Emerging technology impacting the first stage of target discovery is primarily advances in biotechnology and bioinformatics. Data mining and next-generation sequencing, whole exome sequencing, and their associated analyses all fall under this category. [19]. Additionally, “clustered Regularly Interspaced Short Palindromic Repeats” or CRISPR/Cas9 could potentially be applied to identify the tumor gene and permit researchers to edit the gene of interest. This strategy would override any issues with tumor heterogeneity [64].
In terms of emerging technologies that show promise for the formulation stage, alternative delivery techniques and nanovaccine technology are important concepts to consider. The alternative delivery techniques explore options outside of the more conventional vaccines and drug formulations. These range from in vivo nanoparticle delivery to immune cells, ex vivo T cell functionalization with nanoparticles, biomaterial implant scaffolds, injectable biomaterial scaffolds, and the transdermal delivery method, as reviewed by Rachel Riley in “Delivery technology for cancer immunotherapy [15]”. Any of these delivery methods may yield efficient and cost-effective treatment options. Exploring nanovaccine technology also opens the field to adjuvants and biomaterials like chitosan, collagen, hydraluron, synthetic polymers, lipid nanocarriers, or inorganic nanomaterials as discussed by Shengxian Li et al. However, more research is needed to ensure the safety and immunogenicity [65]. Though these concepts both show promise, there are still multiple avenues already being explored, as evidenced by the clinical trials. It is hopeful that building off of the knowledge of these trials and exploration into these delivery methods will result in a therapeutic vaccine.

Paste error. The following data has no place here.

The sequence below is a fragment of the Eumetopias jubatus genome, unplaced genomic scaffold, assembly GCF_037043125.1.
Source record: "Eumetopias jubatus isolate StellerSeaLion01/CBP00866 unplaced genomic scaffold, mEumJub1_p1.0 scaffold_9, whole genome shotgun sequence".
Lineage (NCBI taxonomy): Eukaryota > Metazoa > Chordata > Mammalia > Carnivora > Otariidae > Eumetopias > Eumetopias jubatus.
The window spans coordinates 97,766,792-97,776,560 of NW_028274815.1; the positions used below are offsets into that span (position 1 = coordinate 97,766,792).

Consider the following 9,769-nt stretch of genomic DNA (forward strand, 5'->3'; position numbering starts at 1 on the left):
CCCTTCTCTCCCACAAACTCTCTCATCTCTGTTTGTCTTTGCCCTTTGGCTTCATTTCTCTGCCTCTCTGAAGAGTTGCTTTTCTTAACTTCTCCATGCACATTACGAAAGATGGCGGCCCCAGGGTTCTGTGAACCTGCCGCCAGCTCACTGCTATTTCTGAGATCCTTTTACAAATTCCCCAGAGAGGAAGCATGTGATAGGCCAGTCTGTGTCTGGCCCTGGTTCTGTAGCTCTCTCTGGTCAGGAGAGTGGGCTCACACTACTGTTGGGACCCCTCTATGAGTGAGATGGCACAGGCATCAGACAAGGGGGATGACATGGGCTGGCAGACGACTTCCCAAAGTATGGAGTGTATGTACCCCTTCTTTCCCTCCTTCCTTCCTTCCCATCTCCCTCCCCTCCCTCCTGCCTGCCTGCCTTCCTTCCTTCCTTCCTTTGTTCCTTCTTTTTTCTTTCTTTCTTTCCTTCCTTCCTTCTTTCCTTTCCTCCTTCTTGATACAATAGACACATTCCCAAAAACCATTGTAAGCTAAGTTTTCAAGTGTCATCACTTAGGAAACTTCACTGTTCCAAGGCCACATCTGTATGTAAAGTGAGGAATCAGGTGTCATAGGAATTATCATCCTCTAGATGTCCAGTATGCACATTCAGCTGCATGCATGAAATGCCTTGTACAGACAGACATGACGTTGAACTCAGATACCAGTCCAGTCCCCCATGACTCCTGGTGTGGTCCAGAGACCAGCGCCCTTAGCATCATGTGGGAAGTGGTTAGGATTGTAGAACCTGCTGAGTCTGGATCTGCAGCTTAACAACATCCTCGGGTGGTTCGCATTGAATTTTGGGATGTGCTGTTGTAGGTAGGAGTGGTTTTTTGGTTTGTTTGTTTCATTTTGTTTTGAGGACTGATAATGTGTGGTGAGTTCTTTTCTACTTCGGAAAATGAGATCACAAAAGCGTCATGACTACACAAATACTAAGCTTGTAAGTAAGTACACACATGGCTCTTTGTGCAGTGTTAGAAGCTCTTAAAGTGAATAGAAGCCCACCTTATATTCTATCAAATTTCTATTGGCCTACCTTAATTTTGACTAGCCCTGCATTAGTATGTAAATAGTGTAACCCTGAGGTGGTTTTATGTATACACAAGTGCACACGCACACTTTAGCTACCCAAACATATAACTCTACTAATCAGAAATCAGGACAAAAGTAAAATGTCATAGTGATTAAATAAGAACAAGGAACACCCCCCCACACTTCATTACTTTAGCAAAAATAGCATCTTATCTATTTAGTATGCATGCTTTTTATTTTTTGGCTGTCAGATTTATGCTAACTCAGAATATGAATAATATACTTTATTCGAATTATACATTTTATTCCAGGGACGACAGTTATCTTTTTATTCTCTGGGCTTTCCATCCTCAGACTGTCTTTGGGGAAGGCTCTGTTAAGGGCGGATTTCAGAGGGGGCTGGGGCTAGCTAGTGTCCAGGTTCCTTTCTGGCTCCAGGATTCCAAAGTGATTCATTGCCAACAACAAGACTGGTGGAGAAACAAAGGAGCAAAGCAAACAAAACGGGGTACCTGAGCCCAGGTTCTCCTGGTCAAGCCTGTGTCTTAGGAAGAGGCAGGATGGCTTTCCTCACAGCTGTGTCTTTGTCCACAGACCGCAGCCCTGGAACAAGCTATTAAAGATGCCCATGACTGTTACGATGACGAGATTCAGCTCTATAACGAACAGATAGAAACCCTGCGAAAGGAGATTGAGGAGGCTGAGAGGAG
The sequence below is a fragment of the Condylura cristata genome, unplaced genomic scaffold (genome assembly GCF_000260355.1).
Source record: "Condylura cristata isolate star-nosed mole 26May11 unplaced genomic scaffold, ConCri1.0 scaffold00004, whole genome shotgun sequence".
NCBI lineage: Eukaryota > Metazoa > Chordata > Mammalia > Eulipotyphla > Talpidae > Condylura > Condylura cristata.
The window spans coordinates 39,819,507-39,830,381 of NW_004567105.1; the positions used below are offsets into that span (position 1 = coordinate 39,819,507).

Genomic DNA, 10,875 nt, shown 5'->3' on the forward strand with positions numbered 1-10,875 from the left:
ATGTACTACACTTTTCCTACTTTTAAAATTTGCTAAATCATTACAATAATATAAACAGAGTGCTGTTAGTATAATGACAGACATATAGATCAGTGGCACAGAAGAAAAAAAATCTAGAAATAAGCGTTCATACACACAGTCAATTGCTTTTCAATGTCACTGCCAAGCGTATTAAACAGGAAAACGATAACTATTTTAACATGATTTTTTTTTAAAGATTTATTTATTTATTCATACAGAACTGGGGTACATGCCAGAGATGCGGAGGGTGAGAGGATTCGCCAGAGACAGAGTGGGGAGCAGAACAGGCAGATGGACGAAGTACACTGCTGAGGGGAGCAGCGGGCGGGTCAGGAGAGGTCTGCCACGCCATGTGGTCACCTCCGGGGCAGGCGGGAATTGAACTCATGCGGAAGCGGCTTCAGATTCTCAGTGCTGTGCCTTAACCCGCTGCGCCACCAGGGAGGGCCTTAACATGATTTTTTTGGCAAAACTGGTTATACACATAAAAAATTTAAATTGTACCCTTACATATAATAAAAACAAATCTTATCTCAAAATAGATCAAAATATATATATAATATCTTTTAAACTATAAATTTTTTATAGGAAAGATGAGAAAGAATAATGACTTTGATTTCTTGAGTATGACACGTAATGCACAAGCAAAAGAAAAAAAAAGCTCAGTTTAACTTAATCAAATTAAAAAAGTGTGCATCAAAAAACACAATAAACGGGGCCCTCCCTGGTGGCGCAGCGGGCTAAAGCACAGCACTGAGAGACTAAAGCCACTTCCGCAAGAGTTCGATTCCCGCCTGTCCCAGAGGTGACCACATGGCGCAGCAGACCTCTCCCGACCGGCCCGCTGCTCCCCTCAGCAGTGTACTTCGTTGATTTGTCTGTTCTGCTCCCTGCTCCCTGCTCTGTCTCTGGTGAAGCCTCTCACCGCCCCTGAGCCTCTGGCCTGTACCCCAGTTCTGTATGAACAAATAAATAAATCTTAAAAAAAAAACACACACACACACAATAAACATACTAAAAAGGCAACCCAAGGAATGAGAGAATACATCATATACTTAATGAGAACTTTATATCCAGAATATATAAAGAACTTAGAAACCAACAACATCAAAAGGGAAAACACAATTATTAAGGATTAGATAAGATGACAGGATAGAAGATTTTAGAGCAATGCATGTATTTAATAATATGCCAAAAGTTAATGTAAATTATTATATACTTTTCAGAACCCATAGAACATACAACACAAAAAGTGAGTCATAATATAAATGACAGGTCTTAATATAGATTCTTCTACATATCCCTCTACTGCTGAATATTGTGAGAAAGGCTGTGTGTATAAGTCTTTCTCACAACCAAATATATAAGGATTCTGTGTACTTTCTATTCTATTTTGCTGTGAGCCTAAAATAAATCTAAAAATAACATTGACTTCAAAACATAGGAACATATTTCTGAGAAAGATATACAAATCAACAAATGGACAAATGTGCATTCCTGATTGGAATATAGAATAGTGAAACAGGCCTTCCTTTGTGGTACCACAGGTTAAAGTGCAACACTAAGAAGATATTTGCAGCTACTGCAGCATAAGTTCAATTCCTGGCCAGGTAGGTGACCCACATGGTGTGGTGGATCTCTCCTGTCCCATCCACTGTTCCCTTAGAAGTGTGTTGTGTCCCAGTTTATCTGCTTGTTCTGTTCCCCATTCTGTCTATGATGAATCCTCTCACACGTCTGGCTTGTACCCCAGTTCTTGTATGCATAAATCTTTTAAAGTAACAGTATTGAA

One component to vaccine regimen is the other therapeutics selected, like chemotherapy, radiation, or immunotherapy options. The immunomodulating antibody options are expanding as more drug targets are discovered and studied. Though PD-1/PD-L1 and CTLA-4 checkpoint inhibitors drastically advanced the field of immunotherapy and expanded treatment options, there are still challenges with these inhibitors. More work into studying other pathways like DNA damage repair, anti-angiogenic targets, and alternative checkpoint inhibitors may yield more effective treatments or personalized treatment options [7].
Future directions for the final stage of immune assessment is a critical component to this process. This immune assessment identifies the effect of the vaccine based on the phenotypes of the CD4+ and CD8+ T lymphocytes and the correlates of tumor control improvement. This will likely involve high-resolution immunophenotyping with single-cell RNA-seq and a single-cell T Cell Receptor analysis [16].

12. Conclusions